News Articles

Needs a Tune-Up

5/15/2005 08:00:00 PM Eastern

Sunrise Slugfest

Sunrise Slugfest

Toledo’s top two stations are locked in an early-morning battle. In February, CBS affiliate WTOL, the leader in evening and late news, backed up its morning newscast a half-hour to 5 a.m., the time its rival, ABC station WTVG, signs on. While WTOL wins early-evening and late news, morning victories have been more elusive. So WTOL tapped veteran anchors Jerry Anderson and Melissa Voetsch to take over mornings; Anderson continues to host the 5 p.m. news as well. The station also added staff.

In Toledo, as it is elsewhere, “for many viewers, morning news has become their new prime time,” says WTOL VP/GM Bob Chirdon.

WTVG dominates mornings; it posted an average 5.2 rating/40 share in February, compared with WTOL’s 3.9/29. (Third-placed WNWO averaged a 1.2/8.)

Despite WTOL’s challenge, says WTVG President/GM David Zamichow, “Our ratings went up in the February book.”.

The Demos
*Index is a measurement of consumer likelihood. An index of 100 indicates that the market is on par with the average of the 75 local markets.
Source: Scarborough Release 2004 75 Markets Report
Who Share of population Index*
White 90% 109
Black 8% 66
Hispanic 6% 42
Asian 1% 18

Sidebars:

Sunrise Slugfest

While Toledo, Ohio, is not as obviously tied to the auto industry as neighboring Detroit, cars do steer the economy in the Nielsen’s 70th largest market. But car sales are slowing, affecting jobs at the local Jeep and General Motors plants, as well as automobile advertising on TV. Larger TV markets are experiencing similar challenges with auto advertising, but midsize cities like Toledo, with smaller advertising bases and less national-ad money, have been harder hit.

TV stations are coming off a lucrative 2004, when $10 million in political-ad money poured in. Last year, local broadcasters collected $61.7 million in gross revenue, according to BIA Financial. This year, stations don’t have that election-year money, times are tight, and TV advertising is feeling the fallout. “Everyone is looking for other streams of revenue, like the Internet,” says Ray Maselli, VP/GM of Fox affiliate WUPW.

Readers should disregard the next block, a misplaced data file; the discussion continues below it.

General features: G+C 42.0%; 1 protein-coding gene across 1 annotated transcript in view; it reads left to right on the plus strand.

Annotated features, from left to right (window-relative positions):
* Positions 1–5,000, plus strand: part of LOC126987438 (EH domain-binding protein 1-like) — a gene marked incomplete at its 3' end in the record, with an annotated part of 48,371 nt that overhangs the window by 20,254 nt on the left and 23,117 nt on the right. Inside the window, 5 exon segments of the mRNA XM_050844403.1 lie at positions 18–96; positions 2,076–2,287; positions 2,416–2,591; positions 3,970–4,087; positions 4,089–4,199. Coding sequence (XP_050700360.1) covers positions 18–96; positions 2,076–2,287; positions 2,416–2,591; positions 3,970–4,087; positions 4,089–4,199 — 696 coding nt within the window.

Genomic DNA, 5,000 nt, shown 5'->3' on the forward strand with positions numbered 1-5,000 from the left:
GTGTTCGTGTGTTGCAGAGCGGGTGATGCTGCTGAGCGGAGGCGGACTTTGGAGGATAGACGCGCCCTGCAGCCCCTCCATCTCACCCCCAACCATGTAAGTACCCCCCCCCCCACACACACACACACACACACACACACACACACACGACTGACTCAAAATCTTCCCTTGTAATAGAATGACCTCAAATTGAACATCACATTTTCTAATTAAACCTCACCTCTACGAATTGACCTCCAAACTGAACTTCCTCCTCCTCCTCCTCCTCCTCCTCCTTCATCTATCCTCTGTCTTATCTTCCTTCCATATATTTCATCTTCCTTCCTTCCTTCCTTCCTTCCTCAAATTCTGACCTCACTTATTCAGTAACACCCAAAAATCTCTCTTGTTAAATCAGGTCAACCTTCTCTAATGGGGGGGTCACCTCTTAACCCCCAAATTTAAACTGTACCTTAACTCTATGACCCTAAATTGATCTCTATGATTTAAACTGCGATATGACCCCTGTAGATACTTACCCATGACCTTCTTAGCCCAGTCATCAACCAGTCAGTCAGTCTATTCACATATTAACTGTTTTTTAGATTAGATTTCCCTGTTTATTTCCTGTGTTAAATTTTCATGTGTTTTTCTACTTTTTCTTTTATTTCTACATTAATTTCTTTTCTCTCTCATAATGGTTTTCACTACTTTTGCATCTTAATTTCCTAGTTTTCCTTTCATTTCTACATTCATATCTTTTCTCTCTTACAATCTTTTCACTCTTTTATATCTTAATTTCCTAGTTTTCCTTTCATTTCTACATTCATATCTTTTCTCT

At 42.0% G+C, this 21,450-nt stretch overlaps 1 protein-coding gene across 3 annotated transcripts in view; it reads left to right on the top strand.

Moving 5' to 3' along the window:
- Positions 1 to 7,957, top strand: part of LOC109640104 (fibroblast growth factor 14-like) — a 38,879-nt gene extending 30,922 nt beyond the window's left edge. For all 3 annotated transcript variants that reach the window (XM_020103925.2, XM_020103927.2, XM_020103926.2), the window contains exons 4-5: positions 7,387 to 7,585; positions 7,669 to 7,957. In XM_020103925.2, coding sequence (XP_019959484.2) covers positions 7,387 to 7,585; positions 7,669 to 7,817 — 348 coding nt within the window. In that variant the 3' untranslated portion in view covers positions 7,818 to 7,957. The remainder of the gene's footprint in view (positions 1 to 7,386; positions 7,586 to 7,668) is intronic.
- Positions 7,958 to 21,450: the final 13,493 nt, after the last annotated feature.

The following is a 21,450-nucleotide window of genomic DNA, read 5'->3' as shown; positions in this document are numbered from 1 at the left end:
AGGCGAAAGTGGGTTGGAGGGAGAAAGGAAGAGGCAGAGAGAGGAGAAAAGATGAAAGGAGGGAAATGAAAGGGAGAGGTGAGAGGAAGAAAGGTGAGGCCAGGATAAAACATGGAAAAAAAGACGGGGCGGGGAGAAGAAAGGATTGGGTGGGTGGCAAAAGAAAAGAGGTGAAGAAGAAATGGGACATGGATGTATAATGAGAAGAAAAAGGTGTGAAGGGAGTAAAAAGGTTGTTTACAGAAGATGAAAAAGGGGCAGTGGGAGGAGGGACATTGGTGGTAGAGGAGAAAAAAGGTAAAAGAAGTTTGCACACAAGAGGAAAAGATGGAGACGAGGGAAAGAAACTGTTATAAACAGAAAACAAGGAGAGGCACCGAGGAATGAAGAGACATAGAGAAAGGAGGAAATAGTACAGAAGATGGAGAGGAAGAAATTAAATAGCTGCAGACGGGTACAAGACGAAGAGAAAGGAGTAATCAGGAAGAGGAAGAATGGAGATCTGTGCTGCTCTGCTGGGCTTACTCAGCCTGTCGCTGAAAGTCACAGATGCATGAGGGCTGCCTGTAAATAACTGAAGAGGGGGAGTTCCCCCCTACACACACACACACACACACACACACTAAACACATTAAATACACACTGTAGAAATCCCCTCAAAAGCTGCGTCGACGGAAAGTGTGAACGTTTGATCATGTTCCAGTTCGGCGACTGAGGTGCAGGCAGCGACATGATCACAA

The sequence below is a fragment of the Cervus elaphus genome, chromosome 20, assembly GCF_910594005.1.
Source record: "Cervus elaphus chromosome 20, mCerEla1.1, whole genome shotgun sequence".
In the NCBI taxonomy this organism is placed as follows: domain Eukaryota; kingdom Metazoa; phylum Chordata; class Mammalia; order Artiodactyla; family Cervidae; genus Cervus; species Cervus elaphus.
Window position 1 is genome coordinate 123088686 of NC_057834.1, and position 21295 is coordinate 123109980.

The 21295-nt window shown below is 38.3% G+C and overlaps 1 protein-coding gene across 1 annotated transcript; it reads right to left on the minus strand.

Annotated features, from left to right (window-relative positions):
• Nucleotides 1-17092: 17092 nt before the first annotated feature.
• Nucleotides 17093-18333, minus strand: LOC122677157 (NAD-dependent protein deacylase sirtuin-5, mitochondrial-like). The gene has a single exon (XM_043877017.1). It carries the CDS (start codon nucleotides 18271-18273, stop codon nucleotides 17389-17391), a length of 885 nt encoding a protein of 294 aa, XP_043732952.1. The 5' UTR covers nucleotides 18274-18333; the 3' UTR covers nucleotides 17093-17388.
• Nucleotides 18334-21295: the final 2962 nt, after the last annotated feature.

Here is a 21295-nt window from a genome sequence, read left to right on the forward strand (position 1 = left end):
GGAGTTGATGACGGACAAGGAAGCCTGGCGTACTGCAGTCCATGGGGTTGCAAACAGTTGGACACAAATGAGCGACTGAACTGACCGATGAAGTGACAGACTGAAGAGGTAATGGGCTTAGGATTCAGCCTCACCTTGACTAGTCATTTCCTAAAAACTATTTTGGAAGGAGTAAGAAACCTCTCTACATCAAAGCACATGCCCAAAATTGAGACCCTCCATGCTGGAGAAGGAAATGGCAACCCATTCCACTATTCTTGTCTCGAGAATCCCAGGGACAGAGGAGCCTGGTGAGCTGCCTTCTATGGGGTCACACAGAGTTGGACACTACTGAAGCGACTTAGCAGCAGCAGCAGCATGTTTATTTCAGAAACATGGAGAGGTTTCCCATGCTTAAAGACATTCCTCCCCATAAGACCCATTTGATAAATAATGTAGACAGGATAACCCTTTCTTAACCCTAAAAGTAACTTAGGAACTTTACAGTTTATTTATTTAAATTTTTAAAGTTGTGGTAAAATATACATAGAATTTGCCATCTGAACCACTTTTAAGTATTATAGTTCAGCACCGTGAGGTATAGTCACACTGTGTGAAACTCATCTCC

CBS affiliate WTOL is No. 1 in total day and in early-evening and late news. It also has the best syndicated fare.

Last year, WUPW added a 4 p.m. newscast, the only one in that time slot. But it is up against tough competition: WTOL runs The Oprah Winfrey Show, and ABC O&O WTVG airs Ellen.

WTVG recently added a half-hour of news at 11:30 a.m. on Sundays. The newscast follows This Week With George Stephanopoulos and WTVG’s Carty & Company, the station’s public-affairs program. “The time period seemed ripe,” says President/GM David Zamichow, “and we already had a crew on hand.”

In tornado-prone Northwest Ohio, NBC affiliate WNWO calls itself “Toledo’s weather station” and begins each newscast with the local forecast. Last month on one of its digital channels, WNWO debuted its version of 24/7 weather service NBC Weather Plus. In June, new music-video channel The Tube will debut on another digital channel. Buckeye Cable, the market’s major operator, offers Weather Plus as part of its digital-cable package and is considering adding The Tube.

The local WB affiliate WTO5 is a cable-only outlet available to 11 of the market’s 13 counties. The UPN affiliate WNGT is a low-power UHF station.

Toledo is still a diary market, making sweeps even more important. But weather may be the spoiler. The region is enjoying a mild May, and warmer weather draws viewers outdoors. Says WNWO VP/GM Rick Lipps, “From a ratings perspective, we could use some of those dreary, cold, sit-by-the-TV days.”

Sunrise Slugfest

Sunrise Slugfest

Toledo’s top two stations are locked in an early-morning battle. In February, CBS affiliate WTOL, the leader in evening and late news, backed up its morning newscast a half-hour to 5 a.m., the time its rival, ABC station WTVG, signs on. While WTOL wins early-evening and late news, morning victories have been more elusive. So WTOL tapped veteran anchors Jerry Anderson and Melissa Voetsch to take over mornings; Anderson continues to host the 5 p.m. news as well. The station also added staff.

In Toledo, as it is elsewhere, “for many viewers, morning news has become their new prime time,” says WTOL VP/GM Bob Chirdon.

WTVG dominates mornings; it posted an average 5.2 rating/40 share in February, compared with WTOL’s 3.9/29. (Third-placed WNWO averaged a 1.2/8.)

Despite WTOL’s challenge, says WTVG President/GM David Zamichow, “Our ratings went up in the February book.”.

The Demos
*Index is a measurement of consumer likelihood. An index of 100 indicates that the market is on par with the average of the 75 local markets.
Source: Scarborough Release 2004 75 Markets Report
Who Share of population Index*
White 90% 109
Black 8% 66
Hispanic 6% 42
Asian 1% 18

 

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